Paul addresses the severity of human lust and uses unnatural sexual relations of people with the same gender as an example. Here is what we notice as we read this, and I desperately hope that I have not lost those of you who are practicing homosexuals at this point: Homosexuality is an example of a larger problem that Paul is mentioning, the problem of idol worship. His argument is that people have traded the truth of God for a lie and that people have worshipped the creature rather than the creator. Lust is one result of this misplaced worship; as is envy, murder, quarrels, deceit, and malice. In too many churches, I think, the homosexual is condemned because this text condemns the act. People don’t realize that it is an illustration to make real a bigger problem: idolatry. Paul doesn’t stop writing, here, either. The passage continues and we forget to keep reading:

“Therefore, any one of you who judges is without excuse. For when you judge another, you condemn yourself, since you, the judge, do the same things. We know that God’s judgment on those who do such things is based on the truth. Do you really think — anyone of you who judges those who do such things yet do the same — that you will escape God’s judgment? Or do you despise the riches of His kindness, restraint, and patience, not recognizing that God’s kindness is intended to lead you to repentance?” (Romans 2:1-4).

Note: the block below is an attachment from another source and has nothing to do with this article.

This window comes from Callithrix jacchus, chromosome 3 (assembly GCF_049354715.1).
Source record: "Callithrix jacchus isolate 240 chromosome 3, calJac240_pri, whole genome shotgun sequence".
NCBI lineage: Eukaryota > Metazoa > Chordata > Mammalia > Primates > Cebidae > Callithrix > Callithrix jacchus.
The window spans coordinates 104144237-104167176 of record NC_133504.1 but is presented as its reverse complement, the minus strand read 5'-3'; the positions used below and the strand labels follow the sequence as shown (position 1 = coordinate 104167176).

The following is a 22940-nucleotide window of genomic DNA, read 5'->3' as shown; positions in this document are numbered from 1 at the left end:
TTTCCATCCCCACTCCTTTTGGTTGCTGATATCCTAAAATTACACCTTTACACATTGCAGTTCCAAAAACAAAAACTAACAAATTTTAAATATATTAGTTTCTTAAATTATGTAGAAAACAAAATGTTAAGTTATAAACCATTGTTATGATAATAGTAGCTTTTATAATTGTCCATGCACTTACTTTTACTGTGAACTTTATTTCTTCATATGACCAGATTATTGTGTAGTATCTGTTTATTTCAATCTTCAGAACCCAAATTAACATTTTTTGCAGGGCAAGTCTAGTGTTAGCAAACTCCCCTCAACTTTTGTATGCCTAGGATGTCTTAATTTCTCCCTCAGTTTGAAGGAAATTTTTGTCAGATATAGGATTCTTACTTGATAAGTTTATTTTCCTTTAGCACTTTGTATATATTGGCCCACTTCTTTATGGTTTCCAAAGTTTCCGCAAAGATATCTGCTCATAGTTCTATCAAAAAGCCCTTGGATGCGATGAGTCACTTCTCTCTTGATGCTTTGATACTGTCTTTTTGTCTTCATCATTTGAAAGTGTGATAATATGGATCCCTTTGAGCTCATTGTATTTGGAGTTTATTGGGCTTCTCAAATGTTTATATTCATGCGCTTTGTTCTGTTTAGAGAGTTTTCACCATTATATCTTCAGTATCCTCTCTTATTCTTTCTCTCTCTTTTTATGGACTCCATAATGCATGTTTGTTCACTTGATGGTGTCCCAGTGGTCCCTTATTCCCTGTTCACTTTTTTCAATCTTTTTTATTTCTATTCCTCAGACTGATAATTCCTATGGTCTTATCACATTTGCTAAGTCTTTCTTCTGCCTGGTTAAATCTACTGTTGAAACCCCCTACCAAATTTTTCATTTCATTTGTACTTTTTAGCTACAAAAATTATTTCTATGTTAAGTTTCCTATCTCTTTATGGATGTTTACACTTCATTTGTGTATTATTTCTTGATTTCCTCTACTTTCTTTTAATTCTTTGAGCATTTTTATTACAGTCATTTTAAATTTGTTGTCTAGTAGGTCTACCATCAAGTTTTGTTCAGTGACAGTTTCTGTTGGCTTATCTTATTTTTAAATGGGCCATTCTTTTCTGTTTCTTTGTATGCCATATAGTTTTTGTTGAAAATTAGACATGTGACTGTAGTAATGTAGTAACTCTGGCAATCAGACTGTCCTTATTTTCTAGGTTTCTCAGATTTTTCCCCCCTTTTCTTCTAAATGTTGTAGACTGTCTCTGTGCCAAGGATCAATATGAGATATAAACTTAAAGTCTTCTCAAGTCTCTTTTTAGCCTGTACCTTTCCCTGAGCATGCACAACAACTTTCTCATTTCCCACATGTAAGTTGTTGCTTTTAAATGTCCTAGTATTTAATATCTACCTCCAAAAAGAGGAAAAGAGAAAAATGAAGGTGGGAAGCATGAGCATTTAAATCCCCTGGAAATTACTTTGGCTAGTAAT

If I judge (here meant as condemn) someone because of their idolatry, then I condemn myself because I am also an idolater according to Paul, even if my idolatry has manifested differently than that of the homosexual. Not only do I condemn myself, but I have not treasured the riches of God’s kindness, restraint, and patience toward the sinner. God’s desire is that each one comes to repentance and not be condemned. God will judge based on truth, which is wrapped up in His own character. If I condemn, it is not based on the truth of God, but on the self-righteousness of my own sinful heart which brings me into self-condemnation. It is right that we should, by the grace of God alone, reject homosexual action; but we don’t lose sight of the bigger picture, rejecting every form of idolatry while realizing that the gospel is a gospel of grace. God offers abundant life even though I have been an idolater. Without a new spirit, or a regenerate heart, I am unable to worship God, I am unable to obey Him, and I am unable to follow Him. I desperately need God’s grace if I hope to live by faith. Living by faith, then, means that I know I am an idolater but trust in God’s grace and His sanctifying work to make me a part of His glorious and desirable kingdom on this earth and in eternity.